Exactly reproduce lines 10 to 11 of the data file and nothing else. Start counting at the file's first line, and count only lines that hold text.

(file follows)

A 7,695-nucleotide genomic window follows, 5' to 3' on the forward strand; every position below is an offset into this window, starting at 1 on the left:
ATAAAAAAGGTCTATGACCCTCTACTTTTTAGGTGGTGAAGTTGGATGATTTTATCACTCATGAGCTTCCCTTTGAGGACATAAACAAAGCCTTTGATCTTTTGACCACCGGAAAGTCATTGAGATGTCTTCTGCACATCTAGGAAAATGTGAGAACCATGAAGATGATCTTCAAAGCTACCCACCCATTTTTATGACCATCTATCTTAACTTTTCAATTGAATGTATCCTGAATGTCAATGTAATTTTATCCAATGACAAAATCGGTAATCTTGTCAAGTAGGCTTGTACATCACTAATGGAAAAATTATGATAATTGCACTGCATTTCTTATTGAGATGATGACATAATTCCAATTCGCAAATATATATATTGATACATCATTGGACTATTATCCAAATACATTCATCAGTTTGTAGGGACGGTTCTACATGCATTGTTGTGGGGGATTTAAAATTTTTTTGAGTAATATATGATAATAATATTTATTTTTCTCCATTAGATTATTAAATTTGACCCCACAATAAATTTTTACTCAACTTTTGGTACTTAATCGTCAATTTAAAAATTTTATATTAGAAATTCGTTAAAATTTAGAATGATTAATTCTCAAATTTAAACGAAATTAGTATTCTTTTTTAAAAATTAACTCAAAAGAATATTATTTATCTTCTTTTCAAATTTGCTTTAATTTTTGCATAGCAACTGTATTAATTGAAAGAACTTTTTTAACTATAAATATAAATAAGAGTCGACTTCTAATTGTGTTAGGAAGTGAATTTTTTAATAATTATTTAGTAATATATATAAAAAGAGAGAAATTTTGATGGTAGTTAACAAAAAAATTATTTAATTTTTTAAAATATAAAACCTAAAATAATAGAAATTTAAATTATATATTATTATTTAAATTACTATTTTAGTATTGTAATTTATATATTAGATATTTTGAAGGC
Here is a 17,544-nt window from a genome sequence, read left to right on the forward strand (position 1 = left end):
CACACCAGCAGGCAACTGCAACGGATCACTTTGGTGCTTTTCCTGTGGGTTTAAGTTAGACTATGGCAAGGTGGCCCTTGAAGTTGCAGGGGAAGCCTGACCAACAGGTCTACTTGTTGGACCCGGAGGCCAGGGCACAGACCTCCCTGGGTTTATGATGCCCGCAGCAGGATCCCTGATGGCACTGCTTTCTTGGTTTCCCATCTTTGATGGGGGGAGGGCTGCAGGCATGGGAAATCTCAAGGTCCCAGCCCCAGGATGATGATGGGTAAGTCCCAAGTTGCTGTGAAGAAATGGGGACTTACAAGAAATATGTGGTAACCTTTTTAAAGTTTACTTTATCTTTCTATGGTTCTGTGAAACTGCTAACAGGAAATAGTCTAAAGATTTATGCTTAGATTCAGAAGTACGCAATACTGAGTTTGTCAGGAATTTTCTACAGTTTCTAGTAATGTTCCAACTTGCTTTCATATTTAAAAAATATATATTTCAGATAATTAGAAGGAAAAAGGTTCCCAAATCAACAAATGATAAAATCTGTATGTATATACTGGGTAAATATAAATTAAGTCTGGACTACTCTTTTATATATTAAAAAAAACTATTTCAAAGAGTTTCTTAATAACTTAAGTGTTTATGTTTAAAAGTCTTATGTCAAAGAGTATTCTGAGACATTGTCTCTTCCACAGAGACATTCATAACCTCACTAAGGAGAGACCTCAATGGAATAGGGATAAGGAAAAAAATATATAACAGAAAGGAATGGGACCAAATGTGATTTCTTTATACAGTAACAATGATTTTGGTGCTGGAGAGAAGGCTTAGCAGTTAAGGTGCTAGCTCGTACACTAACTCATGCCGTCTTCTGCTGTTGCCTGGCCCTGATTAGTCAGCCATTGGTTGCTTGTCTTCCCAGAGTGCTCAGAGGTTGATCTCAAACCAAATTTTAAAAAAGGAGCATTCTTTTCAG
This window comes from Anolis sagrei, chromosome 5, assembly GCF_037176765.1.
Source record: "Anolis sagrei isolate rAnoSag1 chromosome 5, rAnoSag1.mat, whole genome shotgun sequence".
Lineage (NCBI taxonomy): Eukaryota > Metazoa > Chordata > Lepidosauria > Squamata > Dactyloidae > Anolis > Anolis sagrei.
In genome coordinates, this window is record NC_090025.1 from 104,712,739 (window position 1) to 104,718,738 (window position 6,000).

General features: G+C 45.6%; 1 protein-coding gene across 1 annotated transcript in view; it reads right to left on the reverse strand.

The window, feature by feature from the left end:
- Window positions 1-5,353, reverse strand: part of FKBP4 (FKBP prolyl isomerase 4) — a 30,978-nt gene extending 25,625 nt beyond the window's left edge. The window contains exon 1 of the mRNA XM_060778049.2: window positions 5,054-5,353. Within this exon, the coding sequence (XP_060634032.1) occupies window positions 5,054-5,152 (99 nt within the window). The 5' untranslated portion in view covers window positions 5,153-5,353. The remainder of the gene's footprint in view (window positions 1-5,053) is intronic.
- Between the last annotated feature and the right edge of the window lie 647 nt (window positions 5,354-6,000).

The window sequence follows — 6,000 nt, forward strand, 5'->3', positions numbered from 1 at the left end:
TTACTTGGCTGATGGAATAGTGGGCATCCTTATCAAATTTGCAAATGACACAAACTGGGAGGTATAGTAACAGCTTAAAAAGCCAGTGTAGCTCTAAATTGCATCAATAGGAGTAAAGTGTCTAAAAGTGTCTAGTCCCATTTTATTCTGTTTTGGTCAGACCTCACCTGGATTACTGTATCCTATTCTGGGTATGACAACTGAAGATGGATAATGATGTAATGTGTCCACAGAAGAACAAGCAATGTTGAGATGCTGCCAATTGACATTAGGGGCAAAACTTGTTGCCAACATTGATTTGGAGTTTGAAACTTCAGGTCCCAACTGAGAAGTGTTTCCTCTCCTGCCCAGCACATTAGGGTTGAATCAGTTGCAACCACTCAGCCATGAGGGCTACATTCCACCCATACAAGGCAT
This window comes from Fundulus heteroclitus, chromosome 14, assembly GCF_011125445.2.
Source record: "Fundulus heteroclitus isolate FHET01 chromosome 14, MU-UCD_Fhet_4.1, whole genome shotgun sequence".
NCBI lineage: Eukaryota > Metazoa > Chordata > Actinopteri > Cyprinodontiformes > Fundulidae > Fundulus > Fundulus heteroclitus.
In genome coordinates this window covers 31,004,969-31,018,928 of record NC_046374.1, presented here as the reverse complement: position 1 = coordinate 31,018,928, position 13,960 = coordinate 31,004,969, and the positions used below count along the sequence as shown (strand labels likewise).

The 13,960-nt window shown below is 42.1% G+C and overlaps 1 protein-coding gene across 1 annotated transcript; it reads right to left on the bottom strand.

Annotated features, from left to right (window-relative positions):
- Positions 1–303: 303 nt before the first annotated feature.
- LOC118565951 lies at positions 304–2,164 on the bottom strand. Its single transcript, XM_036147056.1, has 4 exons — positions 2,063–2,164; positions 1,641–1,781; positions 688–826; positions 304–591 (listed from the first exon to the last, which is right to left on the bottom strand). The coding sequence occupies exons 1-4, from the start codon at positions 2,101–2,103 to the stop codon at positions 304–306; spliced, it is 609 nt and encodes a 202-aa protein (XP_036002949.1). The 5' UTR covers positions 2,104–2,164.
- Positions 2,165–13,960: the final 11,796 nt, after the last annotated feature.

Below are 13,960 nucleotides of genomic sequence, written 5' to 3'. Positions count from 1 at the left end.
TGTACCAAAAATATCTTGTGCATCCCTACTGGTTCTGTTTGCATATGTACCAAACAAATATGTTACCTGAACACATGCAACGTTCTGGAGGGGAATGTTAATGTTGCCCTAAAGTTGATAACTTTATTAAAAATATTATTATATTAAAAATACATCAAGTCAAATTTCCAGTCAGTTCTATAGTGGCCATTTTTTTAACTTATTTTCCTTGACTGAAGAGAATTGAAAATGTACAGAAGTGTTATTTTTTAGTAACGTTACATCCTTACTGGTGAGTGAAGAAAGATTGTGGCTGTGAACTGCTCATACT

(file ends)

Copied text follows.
The window, feature by feature from the left end:
- Window positions 1-5,353, reverse strand: part of FKBP4 (FKBP prolyl isomerase 4) — a 30,978-nt gene extending 25,625 nt beyond the window's left edge. The window contains exon 1 of the mRNA XM_060778049.2: window positions 5,054-5,353. Within this exon, the coding sequence (XP_060634032.1) occupies window positions 5,054-5,152 (99 nt within the window). The 5' untranslated portion in view covers window positions 5,153-5,353. The remainder of the gene's footprint in view (window positions 1-5,053) is intronic.